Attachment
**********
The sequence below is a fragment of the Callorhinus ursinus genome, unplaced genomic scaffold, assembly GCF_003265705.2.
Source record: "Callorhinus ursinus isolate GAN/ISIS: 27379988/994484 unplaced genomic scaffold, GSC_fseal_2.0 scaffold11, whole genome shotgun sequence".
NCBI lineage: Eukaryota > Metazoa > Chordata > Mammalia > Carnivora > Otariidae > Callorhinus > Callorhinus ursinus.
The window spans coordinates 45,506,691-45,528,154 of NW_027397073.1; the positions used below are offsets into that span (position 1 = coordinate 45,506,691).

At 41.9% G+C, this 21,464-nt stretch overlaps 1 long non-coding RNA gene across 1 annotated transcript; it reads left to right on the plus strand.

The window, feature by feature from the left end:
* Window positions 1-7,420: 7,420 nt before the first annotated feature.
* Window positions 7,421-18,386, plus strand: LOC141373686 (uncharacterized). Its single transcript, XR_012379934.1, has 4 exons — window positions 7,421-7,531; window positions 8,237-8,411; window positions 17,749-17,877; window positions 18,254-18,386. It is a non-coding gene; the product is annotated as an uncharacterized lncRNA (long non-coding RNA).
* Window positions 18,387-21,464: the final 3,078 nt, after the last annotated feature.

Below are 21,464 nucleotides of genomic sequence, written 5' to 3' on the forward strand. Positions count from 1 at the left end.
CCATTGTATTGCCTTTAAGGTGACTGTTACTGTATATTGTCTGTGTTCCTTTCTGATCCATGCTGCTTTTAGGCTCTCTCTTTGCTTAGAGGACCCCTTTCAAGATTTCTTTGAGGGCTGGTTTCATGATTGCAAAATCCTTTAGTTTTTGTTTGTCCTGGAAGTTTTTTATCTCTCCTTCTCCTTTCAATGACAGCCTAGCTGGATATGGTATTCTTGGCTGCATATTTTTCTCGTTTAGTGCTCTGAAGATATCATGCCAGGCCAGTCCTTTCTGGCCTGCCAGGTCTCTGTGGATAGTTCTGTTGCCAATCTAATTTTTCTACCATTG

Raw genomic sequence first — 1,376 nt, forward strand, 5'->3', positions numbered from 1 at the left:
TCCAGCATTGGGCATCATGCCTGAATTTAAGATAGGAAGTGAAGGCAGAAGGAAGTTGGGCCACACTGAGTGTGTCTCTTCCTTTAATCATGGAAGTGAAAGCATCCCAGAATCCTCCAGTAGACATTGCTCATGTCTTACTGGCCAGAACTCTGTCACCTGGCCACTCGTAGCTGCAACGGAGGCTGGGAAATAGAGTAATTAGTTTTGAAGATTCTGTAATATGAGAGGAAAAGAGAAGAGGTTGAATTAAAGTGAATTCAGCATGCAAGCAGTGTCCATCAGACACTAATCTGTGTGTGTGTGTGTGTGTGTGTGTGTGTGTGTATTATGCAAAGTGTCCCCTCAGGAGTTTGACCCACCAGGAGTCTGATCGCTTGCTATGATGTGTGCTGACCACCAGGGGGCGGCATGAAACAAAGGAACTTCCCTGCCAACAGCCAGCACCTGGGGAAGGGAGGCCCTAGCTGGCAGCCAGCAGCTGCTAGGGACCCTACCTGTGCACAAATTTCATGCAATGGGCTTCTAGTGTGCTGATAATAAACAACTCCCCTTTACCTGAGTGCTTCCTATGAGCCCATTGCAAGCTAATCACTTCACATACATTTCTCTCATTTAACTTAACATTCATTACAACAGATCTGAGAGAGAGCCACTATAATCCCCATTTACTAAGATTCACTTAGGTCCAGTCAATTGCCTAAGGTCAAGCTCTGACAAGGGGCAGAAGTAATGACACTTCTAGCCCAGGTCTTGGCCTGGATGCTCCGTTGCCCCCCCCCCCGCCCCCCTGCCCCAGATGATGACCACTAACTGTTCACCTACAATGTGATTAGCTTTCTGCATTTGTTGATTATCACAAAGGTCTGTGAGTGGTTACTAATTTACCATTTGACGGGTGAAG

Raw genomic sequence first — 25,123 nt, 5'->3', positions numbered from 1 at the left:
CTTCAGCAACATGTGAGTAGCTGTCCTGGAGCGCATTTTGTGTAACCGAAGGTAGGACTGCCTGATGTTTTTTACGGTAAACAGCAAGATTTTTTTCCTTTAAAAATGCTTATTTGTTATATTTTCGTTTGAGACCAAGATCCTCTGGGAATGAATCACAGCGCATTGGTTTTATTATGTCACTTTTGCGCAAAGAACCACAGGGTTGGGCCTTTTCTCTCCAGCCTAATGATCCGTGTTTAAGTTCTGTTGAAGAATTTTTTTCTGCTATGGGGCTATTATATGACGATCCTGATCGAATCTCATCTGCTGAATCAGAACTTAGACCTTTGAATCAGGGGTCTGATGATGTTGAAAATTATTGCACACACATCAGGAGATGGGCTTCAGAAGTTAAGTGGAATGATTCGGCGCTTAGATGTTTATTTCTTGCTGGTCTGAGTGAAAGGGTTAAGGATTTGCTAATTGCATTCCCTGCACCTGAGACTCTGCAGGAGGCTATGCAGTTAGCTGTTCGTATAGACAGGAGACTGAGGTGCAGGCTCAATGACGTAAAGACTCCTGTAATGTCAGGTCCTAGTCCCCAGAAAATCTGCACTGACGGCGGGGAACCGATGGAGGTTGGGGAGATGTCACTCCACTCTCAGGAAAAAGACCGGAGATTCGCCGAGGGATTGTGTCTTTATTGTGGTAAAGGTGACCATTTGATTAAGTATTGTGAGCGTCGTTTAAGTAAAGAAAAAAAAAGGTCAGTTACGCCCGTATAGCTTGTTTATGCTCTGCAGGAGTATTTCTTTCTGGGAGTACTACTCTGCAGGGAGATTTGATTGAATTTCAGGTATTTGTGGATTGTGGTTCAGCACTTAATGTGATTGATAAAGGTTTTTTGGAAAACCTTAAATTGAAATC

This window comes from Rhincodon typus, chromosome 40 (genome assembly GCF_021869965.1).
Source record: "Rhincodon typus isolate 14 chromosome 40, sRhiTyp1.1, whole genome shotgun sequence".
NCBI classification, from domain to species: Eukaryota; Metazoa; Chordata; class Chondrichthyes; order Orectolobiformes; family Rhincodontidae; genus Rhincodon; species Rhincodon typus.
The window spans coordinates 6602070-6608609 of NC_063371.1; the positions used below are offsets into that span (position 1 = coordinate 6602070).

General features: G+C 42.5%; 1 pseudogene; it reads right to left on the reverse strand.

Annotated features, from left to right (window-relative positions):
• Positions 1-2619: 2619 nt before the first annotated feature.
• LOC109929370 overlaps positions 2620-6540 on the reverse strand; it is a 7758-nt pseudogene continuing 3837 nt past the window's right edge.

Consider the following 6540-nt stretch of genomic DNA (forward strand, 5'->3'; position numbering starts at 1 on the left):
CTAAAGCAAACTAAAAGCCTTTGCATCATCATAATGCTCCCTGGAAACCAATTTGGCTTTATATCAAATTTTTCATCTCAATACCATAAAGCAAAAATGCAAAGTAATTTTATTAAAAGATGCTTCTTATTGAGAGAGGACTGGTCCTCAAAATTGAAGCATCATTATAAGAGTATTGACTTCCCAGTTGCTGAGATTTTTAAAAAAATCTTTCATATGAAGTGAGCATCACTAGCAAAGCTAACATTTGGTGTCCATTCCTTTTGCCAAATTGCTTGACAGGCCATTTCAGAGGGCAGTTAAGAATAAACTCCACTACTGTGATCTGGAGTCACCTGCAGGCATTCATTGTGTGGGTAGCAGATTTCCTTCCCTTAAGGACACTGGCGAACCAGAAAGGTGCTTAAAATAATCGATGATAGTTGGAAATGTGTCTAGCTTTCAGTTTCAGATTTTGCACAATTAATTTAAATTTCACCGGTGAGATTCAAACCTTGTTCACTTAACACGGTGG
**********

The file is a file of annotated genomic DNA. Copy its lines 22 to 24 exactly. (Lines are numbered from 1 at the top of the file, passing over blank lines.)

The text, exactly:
• Positions 1-2619: 2619 nt before the first annotated feature.
• LOC109929370 overlaps positions 2620-6540 on the reverse strand; it is a 7758-nt pseudogene continuing 3837 nt past the window's right edge.

Consider the following 6540-nt stretch of genomic DNA (forward strand, 5'->3'; position numbering starts at 1 on the left):